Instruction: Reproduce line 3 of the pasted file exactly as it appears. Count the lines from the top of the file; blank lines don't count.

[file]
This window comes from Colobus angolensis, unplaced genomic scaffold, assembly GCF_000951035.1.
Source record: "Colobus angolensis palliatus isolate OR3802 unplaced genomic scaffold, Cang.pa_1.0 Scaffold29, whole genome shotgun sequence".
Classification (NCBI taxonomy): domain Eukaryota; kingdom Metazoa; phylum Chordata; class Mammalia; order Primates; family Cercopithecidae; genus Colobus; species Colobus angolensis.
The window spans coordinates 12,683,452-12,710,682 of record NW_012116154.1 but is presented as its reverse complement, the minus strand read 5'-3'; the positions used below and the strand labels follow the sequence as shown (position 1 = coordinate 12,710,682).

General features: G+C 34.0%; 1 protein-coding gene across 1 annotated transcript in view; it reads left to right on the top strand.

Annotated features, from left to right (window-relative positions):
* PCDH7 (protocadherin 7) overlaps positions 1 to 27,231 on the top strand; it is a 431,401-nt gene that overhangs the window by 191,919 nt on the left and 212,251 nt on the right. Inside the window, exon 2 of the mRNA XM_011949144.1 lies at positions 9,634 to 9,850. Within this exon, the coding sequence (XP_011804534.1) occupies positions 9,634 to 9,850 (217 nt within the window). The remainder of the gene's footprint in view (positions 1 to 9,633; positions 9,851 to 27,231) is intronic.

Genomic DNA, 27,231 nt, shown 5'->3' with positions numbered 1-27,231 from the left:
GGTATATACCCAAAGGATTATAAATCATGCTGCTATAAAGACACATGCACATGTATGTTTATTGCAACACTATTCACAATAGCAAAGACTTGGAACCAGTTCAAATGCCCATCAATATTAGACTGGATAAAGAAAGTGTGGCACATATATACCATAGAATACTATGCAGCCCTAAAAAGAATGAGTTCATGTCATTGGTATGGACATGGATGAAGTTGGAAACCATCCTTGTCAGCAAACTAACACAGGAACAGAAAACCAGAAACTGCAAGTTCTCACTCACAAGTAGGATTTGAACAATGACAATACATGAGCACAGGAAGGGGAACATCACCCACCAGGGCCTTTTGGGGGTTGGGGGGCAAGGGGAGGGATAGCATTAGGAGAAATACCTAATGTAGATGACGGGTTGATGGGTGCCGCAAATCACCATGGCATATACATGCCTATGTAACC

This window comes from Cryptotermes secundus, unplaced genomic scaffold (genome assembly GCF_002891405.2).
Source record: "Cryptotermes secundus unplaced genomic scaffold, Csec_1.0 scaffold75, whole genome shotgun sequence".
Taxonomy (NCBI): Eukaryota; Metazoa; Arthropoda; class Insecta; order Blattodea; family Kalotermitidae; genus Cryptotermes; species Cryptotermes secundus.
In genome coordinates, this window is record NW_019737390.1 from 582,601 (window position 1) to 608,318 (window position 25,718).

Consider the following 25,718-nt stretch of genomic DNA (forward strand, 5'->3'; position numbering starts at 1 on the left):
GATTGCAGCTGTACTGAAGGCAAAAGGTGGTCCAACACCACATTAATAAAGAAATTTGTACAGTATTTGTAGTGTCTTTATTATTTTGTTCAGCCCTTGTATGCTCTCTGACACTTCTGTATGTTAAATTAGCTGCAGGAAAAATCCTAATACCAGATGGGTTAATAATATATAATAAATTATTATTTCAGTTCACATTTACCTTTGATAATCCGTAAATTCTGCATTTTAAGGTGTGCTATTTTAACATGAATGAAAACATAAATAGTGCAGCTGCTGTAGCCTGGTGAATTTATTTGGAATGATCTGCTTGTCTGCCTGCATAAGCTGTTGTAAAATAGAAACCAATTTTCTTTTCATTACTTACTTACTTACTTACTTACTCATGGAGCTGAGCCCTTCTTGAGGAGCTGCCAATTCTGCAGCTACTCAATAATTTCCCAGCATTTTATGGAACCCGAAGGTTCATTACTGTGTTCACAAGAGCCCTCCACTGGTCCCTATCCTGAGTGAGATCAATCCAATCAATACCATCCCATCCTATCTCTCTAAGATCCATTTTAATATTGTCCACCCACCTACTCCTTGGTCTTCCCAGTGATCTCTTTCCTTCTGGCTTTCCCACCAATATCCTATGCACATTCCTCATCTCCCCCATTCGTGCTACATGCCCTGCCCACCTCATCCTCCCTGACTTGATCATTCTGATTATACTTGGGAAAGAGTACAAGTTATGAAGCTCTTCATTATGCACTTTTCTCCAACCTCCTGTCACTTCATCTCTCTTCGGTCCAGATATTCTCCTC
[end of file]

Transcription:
Classification (NCBI taxonomy): domain Eukaryota; kingdom Metazoa; phylum Chordata; class Mammalia; order Primates; family Cercopithecidae; genus Colobus; species Colobus angolensis.